If you've been following the current rift in the Linux community between Linus Torvalds and his minions squaring off against Con Kolivas and the mainstream Linux fanatics, you probably know that it's getting quite heated. You also probably know that these two entirely different ideas could create three possible paths Linux can take for the future: stay geeky and appeal to the advanced tech guru in all of us; go mainstream and leave the advanced functionality and reliable kernel behind to compete with Microsoft and Apple; or face a "civil war" that could lead to total Linux annihilation.
Those that have followed the path of Torvalds are trumpeting his stance in saying that Linux is "the best" because it sticks to its core values and doesn't sacrifice usability to appeal to grandma. On the other hand, the mainstream group thinks Linux is in a unique position with Ubuntu to capitalize on the consumer market and make it a more viable alternative to Mac OS X and Windows for the average user.
And while I agree that some Linux distributions are ready for the "big time," they're typically not the best and they lose sight of what makes Linux great: security, advanced functionality and outstanding usability.
Linux shouldn't go mainstream--it should embrace its roots and stay Linux.
When Walt Mossberg of The Wall Street Journalreviewed Ubuntu on Dell machines, he explained that Linux is too troublesome for the average consumer and should be ignored if you're one of his readers: "mainstream, nontechie users of digital technology."
And with an unending supply of readers who live and die on Mossberg's every word, this was the kiss of death for Ubuntu on a Dell. But Mossberg was right--Linux is typically not for the mainstream. And why should it be? If we want unstable systems, we can buy a Windows box and if we want a pretty design with far less functionality than a Linux machine, we can buy a Mac.
Why does the Linux community have an identity crisis? For years, Linux distributions have been giving the techie in all of us the ability to do exactly what we want. Try to do half of what you can do with a Linux box on a Windows or Mac machine and I guarantee you'll be begging for mercy.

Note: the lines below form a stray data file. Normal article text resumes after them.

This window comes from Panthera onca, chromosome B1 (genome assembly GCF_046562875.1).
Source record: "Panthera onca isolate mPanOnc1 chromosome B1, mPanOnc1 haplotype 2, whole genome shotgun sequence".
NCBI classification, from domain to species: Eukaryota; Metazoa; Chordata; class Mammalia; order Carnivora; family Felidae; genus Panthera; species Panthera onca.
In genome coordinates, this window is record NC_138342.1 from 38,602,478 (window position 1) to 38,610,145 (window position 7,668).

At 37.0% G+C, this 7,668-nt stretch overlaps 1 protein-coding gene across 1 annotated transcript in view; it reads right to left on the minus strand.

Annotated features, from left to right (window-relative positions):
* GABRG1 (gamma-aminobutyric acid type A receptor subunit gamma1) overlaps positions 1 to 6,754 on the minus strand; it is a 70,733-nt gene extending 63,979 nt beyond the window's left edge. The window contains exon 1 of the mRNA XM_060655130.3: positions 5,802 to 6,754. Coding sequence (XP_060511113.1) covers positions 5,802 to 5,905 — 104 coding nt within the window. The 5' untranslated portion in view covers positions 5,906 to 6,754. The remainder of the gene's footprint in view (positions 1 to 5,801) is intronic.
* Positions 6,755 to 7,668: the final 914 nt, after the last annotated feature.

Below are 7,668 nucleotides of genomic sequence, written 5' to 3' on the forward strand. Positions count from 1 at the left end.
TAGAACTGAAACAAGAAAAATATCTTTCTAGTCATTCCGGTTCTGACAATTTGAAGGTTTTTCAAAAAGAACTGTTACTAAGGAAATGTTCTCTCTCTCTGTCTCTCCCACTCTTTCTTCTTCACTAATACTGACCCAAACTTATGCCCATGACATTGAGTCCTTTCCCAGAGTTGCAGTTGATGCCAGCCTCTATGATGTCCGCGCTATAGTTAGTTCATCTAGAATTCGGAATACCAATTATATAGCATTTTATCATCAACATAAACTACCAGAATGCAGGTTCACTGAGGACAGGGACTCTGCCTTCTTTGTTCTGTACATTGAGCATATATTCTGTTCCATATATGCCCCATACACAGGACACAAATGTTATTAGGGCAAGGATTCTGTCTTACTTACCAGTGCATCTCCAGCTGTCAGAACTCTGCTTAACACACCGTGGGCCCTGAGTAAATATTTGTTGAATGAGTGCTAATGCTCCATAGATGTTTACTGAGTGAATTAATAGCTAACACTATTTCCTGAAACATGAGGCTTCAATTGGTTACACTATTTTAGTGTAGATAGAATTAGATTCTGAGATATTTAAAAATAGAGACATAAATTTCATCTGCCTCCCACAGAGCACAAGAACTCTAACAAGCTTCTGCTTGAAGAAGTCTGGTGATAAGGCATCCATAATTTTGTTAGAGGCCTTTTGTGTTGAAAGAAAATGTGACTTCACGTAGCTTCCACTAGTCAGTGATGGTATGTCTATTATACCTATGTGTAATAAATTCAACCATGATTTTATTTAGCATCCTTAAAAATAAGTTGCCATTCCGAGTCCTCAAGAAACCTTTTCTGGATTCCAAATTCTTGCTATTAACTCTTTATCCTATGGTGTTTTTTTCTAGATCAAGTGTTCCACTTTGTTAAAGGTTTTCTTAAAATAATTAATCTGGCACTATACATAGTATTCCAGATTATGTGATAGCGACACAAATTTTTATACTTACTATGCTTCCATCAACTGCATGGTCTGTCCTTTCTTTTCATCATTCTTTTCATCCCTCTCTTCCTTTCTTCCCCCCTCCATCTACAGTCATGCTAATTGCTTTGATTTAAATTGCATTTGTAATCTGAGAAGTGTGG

From its inception, Linux was an alternative, another choice. When Torvalds started what would become Linux, he never wanted it to go mainstream and be just another Windows or Mac box; he wanted Linux to be a bastion of expression for those in the tech community who couldn't get enough out of the current OSs on the market. In fact, it was this tact that put Linux on the map and made it grow to a point that we're having this discussion.
Sure, there are some people that try to discount Linux for not being user-friendly enough or incapable of offering the "ease of use" the Apple fanatics have come to love in their Mac OS X machines, but why is that an insult? You're right--Mac OS X is easier to use and it "just works," but if I'm looking for an advanced experience or a more controllable environment, I'd boot up my Linux box any day.
The Linux community is an interesting group. Much like Republicans and Democrats, Linux is dominated by two factions with entirely different ideas. The conservatives want Linux to stay Linux and the liberals want to make money. Call me a conservative, or call me what you will, but the liberals are off-base.
It's interesting to me that the liberal arm of the Linux community is trying to play it off like it's not trying to turn Linux mainstream to make money. Sure, some of them say it's to take Linux away from the enterprise and towards the consumer market, but let's be honest with ourselves--it's about the money.
Historically speaking, Linux has never "been about the money," so why should it start now? Linux is Linux is Linux. Stop trying to make it go mainstream and let it maintain its stance as the best advanced operating system in the industry. If you want to go mainstream, run down to Best Buy--you'll find everything you need.